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  1. I am of the opinion that any money that would be spent on building and servicing debt for new parking should be spent first on those innovative solutions you mention. A lot of times when there is a parking crunch in one part of town there may be space in other decks. A real-time information system that covers *all* major lots and decks – city, county, state, and private, with signs posted at major entrances to downtown, would go a long way. Perhaps increasing service on the R line to help link people from parking to destinations would help too.

  2. I’m afraid your photo is of the Wilmington Street Parking Deck. Red Hat does not have a parking deck… associates use the Wilmington Street and Blount Street Decks – but these decks are city decks and everyone can use them. There are tons of folks from other companies like Duke Emergy who use these decks as well. As far as I know Red Hat doesn’t even have a reserved number of spaces there…

  3. There are some fixes to this in addition to the ones you mention:
    1) Raise the price of parking. All of a sudden, using an alternate mode of transportation (or even carpooling) will seem like a better option.
    2) Revise the regulations for on-street parking. Turn two hour spots into one hour spots, and so on.
    3) Build those dang hotels! Conventions cause a parking crunch because attendees are driving in from Crabtree and North Hills hotels. If they’re staying downtown, they won’t need a car.

  4. I would start by expediting the southern route of the bus rapid transit and have a partnership with a developer to build a massive parking deck (3000+ spots) right along the I40 corridor. People still want to drive unfortunately so get them to park somewhere where they don’t affect surface traffic as much. Plus this would generate demand for the BRT.

    Also why is this city so against protected bike lanes? They cost peanuts, you don’t even need an expensive solution you can start with raised asphalt bumps and work more advance protected bike lane solutions later.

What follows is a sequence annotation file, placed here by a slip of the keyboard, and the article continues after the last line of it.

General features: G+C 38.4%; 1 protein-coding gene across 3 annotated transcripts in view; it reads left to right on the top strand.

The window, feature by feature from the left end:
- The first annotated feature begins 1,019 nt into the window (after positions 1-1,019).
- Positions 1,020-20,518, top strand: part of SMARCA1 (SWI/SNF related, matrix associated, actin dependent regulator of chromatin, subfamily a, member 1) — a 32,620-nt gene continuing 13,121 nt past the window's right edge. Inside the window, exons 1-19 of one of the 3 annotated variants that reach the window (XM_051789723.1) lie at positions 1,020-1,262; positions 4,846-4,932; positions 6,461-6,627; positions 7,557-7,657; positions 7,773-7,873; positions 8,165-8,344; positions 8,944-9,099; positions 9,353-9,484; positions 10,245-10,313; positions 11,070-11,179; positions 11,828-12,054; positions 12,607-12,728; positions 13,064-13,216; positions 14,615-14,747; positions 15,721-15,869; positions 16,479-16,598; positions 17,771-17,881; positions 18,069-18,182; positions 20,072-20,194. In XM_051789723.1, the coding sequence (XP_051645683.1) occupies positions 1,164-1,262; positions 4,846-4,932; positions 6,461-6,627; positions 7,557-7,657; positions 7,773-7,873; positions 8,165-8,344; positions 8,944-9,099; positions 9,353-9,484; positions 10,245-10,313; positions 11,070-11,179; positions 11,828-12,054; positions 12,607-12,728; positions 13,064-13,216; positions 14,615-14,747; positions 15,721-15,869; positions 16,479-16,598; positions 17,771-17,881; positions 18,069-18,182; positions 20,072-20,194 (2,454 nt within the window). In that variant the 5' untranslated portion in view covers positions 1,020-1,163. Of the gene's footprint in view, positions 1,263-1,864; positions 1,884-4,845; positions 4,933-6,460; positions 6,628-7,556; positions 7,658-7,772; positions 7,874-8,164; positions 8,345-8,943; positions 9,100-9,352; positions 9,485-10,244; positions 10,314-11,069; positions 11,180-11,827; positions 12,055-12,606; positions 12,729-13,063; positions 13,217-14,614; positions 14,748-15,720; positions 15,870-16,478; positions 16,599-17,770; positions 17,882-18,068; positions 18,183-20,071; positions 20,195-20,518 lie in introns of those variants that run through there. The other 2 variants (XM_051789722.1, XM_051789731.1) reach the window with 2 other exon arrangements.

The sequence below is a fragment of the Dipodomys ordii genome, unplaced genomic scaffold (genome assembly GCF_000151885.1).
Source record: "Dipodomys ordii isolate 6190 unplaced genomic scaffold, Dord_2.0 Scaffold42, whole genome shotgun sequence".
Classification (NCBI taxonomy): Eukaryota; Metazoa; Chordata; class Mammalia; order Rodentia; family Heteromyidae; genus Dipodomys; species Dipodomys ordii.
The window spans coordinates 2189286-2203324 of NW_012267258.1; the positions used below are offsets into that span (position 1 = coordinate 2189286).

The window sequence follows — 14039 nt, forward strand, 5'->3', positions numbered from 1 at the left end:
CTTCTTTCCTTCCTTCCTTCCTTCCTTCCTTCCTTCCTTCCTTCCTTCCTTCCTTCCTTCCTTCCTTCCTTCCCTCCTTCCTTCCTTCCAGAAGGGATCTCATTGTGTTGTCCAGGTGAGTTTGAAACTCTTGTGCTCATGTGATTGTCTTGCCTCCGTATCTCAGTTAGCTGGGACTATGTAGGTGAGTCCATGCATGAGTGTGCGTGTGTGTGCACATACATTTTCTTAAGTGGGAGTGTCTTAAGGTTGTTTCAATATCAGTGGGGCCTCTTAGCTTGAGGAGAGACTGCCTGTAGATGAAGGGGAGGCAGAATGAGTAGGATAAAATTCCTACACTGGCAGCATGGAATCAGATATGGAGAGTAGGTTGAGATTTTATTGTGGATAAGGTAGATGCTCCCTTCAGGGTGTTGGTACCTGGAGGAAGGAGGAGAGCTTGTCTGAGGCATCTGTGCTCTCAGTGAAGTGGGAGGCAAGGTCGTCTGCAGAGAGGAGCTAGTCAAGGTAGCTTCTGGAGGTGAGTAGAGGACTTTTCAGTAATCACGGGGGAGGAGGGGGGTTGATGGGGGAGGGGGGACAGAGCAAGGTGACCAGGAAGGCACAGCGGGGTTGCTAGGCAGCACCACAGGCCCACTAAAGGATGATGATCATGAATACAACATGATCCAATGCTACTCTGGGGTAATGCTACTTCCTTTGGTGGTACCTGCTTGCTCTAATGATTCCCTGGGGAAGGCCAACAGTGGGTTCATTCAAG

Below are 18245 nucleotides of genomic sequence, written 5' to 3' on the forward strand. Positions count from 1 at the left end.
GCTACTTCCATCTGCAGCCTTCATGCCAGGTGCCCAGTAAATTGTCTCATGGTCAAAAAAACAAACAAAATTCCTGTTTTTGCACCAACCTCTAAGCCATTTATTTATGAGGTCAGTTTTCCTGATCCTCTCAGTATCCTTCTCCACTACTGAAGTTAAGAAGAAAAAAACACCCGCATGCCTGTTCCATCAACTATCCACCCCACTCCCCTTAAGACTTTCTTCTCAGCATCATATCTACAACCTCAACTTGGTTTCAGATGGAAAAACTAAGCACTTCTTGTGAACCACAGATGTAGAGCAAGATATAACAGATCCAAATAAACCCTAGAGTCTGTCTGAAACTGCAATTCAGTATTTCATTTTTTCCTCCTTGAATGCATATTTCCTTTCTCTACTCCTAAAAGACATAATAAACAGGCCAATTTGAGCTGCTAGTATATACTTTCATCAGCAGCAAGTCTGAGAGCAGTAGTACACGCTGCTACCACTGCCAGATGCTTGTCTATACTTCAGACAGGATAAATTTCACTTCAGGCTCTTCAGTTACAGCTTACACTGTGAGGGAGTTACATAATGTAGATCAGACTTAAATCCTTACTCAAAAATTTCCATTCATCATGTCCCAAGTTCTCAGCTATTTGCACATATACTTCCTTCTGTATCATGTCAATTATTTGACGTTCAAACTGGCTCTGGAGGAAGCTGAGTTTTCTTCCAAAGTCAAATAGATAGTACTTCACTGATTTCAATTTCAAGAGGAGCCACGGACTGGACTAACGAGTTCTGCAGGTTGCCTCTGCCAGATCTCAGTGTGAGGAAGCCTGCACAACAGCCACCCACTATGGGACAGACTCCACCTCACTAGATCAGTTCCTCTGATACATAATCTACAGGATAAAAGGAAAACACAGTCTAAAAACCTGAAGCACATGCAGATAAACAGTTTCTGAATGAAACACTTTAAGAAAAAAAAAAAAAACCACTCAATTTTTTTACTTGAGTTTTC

5. Putting parking information on an app can work, but it needs to be seamlessly built into the navigation system being used. But most people drive to their destination, and only then begin to look for nearby parking. It would be great if parking information (open spaces available nearby) could be displayed on digital signage that would include data from surface lots and on-street spaces in addition to parking decks.

  6. RLine is a key asset here, as long as the city can adequately describe its use in conjunction with currently available parking opportunities throughout downtown.
    I think that the $20,000/space cost for new garage space is a low figure if you consider that you have to purchase the land that those garages occupy and divvy that up among all the spaces built.

  7. I am with Jasdelaney. When I travel to another city, I usually wait until I get there, search for public parking and pay what’s required. Kind of like when I go to the hospital, I follow the signs and pay to park…I would appreciate better signage as one of the helpful tools. Imho

  8. A coordinated wayfinding strategy will help with navigating parking. My suggestions would include clearly identified public parking, digital signs showing number of available spaces, and signs that indicate the downtown districts that the deck serves (ie Capital District, Fayetteville Street) .

    As someone who enjoys data, I’d like to also see a report that shows the change in parking demands. This could help balance parking needs with transit, bicycling, and walking.

  9. I NEVER have a problem finding parking in and around downtown, except in Warehouse district,
    with The Dillion parking deck,
    that problem has been resolved (to a certain extent).

    What is status of Charter II building breaking

  10. Anthony perhaps you like I are a leisurely user of DTR. I never have problems snagging a metered space unless it’s a very busy night like first Friday, etc.

    Perhaps it’s not as convenient as structured parking, but I like the idea of highly organized park n ride as a transit oriented solution to the problem for office workers. It seems that large parking areas on the perimeter of DT (not far, maybe one off capitol and off saunders) with frequent shuttles into Fayetteville street, Glenwood, and warehouse district would lighten the burden on DT parking and in turn take less cars off the DT streets during peak pedestrian hours. This could be coupled with bikeshare, which would work well because most bikes would be DT while workers are downtown and vice versa when people are parking in the mornings.

  11. FNB is supposed to break ground in April. 400H is supposed to start in 2019.

    Also, just my 2 cents. Bikes are great but I’d pay 20 bucks to park my climate controlled car rather than bike everywhere. It’s bike weather for like 4 weeks a year here. Park and Ride with shuttles and parking decks are what we need until we have real public transit in this region. Which will be when I’m too old to go downtown.